I can live with that is an idiom with an uncertain origin. An idiom is a word, group of words or phrase that has a figurative meaning that is not easily deduced from its literal definition. Often using descriptive imagery, common idioms are words and phrases used in the English language in order to convey a concise idea, and are often spoken or are considered informal or conversational. English idioms can illustrate emotion more quickly than a phrase that has a literal meaning, even when the etymology or origin of the idiomatic expression is lost. An idiom is a metaphorical figure of speech, and it is understood that it is not a use of literal language. Figures of speech have definitions and connotations that go beyond the literal meaning of the words. Mastery of the turn of phrase of an idiom or other parts of speech is essential for the English learner. Many English as a Second Language students do not understand idiomatic expressions that native speakers understand such as in a blue moon, spill the beans, let the cat out of the bag, chin up, on the ball, barking up the wrong tree, kick the bucket, hit the nail on the head, under the weather, piece of cake, when pigs fly, and raining cats and dogs, as they attempt to translate them word for word, which yields only the literal meaning. In addition to learning vocabulary and grammar, one must understand the phrasing of the figurative language of idiomatic phrases in order to know English like a native speaker. We will examine the meaning of the idiom I can live with that, when this phrase came into use, and some examples of its use in sentences.
I can live with that is a phrase that means that one finds something acceptable, that one can agree on a certain solution to a problem. The implication is that the answer or solution is not perfect, but nonetheless, acceptable. The idiom I can live with that is often turned into a question: Can you live with that? The implication is that the questioner knows that the solution is not everything that the listener had hoped it would be, but may be an acceptable compromise. The expression I can live with that seems to have come into popular use in the 1970s-1980s in the United States, but the exact etymology is unknown.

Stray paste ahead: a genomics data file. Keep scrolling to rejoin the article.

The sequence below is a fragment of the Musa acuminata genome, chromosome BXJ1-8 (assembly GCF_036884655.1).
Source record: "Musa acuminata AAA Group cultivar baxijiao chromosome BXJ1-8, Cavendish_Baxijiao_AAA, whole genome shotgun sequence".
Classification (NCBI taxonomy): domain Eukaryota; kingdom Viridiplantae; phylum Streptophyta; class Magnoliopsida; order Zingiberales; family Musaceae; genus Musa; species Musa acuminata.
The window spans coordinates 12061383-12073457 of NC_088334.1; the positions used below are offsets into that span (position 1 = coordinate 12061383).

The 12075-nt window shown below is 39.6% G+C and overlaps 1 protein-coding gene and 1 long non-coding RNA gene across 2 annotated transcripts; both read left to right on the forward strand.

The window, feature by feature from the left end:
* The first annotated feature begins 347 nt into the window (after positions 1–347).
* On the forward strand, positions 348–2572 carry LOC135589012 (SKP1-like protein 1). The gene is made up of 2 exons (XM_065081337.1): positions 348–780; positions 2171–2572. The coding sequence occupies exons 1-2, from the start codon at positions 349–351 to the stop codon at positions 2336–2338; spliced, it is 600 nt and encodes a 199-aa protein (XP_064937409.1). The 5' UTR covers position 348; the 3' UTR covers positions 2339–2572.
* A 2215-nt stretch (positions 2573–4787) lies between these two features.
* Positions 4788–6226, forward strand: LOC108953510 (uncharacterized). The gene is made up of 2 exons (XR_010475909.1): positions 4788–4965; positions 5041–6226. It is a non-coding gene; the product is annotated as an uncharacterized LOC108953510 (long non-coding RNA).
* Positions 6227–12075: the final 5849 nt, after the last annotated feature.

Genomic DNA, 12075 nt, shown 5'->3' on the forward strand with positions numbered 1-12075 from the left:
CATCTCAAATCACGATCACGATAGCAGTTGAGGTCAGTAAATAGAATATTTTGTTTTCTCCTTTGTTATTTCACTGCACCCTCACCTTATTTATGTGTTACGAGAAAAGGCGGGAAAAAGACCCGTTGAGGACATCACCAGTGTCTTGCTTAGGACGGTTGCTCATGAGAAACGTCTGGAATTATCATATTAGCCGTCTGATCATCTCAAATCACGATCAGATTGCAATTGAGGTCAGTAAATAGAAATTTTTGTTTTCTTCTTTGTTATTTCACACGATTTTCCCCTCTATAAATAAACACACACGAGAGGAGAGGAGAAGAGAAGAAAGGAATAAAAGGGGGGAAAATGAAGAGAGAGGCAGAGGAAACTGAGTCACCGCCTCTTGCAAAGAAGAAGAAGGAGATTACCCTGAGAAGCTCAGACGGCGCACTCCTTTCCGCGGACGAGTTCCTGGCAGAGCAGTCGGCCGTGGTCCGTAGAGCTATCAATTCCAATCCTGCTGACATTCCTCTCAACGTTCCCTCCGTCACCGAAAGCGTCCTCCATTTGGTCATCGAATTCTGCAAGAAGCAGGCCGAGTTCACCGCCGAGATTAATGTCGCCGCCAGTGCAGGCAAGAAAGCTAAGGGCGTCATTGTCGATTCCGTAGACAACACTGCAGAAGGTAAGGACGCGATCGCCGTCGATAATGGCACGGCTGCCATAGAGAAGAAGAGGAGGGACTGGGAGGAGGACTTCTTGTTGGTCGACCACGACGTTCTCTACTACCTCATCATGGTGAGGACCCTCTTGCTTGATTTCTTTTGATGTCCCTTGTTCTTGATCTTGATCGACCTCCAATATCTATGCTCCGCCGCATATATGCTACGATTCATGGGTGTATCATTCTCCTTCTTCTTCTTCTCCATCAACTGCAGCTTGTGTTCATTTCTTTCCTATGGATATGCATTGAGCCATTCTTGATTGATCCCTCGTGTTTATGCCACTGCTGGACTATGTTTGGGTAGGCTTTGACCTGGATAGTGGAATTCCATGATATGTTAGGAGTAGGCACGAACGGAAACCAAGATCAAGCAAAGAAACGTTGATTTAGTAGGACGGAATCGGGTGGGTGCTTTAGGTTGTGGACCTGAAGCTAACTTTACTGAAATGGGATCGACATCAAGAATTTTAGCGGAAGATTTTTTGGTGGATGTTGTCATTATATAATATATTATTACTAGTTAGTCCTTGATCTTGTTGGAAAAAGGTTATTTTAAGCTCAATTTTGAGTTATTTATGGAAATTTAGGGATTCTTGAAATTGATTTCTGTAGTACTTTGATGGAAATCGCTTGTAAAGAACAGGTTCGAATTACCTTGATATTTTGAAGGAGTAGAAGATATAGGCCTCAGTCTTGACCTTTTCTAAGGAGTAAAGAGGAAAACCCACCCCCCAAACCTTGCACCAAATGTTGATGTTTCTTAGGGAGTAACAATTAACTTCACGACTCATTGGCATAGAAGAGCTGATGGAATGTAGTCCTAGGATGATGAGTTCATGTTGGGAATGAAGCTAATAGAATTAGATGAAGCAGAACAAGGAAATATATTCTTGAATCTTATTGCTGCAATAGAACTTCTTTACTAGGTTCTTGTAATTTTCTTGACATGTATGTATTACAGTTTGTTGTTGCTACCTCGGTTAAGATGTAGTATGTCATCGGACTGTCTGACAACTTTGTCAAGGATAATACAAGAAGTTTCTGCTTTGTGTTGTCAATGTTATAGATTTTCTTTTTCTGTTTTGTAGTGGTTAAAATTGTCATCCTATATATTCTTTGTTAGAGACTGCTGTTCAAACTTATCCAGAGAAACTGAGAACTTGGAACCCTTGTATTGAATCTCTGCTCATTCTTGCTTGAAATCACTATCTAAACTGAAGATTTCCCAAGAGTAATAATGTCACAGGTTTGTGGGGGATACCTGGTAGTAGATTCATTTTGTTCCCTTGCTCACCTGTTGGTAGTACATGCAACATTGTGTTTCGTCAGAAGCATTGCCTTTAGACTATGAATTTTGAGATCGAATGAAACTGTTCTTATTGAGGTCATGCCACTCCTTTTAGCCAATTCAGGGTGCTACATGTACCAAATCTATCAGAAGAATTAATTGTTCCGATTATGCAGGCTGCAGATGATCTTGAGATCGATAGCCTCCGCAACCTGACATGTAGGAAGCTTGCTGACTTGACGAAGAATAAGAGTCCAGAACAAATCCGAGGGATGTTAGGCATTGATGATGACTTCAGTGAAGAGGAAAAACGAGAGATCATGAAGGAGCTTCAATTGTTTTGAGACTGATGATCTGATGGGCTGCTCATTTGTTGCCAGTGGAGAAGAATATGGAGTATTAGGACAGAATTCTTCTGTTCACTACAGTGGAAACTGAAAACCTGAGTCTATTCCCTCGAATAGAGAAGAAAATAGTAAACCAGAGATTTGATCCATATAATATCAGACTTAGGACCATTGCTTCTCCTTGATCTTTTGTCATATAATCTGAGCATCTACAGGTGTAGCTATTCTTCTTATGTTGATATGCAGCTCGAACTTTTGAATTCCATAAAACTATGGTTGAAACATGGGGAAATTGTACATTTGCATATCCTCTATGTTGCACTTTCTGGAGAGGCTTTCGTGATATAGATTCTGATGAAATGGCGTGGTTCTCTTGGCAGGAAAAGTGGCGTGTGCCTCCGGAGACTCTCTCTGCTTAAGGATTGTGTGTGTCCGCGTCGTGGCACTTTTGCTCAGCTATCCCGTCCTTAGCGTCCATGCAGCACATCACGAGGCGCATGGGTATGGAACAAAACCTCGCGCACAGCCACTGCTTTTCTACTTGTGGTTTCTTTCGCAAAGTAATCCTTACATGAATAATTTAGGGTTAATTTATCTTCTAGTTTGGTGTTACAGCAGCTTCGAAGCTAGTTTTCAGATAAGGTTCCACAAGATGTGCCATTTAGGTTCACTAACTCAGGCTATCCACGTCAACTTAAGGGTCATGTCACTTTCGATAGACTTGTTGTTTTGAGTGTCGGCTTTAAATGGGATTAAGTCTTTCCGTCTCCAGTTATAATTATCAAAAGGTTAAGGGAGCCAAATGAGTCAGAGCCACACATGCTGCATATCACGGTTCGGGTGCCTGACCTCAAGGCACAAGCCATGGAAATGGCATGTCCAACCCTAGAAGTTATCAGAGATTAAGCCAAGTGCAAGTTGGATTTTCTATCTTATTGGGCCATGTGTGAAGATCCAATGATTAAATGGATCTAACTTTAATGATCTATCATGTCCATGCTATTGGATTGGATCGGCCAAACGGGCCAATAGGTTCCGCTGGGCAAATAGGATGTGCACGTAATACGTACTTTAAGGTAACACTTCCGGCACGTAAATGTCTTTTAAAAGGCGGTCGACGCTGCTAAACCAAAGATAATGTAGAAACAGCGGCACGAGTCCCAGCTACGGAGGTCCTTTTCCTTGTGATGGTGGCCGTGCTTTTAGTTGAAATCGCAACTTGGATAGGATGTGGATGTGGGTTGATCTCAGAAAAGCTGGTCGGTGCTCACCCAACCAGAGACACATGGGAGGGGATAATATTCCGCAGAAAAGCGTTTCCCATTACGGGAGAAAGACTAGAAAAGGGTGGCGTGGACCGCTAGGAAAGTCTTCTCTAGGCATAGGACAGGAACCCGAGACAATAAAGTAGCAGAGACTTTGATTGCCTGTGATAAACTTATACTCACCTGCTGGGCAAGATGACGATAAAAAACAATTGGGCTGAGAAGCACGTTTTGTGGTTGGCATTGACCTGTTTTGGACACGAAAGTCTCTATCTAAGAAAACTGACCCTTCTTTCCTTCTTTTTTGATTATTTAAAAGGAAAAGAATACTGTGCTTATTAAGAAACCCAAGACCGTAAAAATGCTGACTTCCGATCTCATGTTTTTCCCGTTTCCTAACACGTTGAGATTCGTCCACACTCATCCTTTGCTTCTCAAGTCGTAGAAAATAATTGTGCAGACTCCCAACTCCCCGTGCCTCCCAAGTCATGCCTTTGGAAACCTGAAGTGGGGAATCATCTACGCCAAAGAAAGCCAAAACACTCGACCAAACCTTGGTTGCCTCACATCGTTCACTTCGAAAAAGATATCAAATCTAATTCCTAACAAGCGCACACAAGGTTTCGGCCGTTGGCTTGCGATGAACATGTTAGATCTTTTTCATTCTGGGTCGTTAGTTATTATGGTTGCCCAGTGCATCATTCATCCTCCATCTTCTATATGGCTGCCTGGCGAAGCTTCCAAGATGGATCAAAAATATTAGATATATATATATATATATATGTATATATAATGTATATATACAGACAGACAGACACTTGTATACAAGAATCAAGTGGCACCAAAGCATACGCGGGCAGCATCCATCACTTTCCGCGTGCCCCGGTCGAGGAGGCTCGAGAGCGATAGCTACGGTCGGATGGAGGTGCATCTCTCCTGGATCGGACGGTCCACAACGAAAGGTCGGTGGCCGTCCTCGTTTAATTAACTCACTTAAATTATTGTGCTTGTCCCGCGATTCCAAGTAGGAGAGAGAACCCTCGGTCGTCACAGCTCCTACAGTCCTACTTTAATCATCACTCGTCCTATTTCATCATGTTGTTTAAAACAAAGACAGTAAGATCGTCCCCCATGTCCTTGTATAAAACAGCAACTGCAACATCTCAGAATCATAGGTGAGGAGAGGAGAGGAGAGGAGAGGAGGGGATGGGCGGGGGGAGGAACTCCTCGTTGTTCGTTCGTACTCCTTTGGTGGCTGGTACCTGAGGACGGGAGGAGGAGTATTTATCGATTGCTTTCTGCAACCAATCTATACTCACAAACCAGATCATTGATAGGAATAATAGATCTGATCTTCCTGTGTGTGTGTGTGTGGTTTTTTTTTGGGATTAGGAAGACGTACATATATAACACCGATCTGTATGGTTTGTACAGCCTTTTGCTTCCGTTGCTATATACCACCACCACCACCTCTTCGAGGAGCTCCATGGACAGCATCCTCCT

“If we get our day in court, and it’s proven that it wasn’t PG&E’s fault — a jury decides it’s not — I can live with that,” said Wilson, who said his lungs were damaged by the smoky air he was forced to breathe that night. (The Santa Rosa Press Democrat)
You can do your shopping, your banking and just about anything else without ever dealing with a live person, and generally, I can live with that. (The Virginia Gazette)
If the last of those sentiments makes me something of a lawn-care chauvinist, well, I can live with that. (The National Review)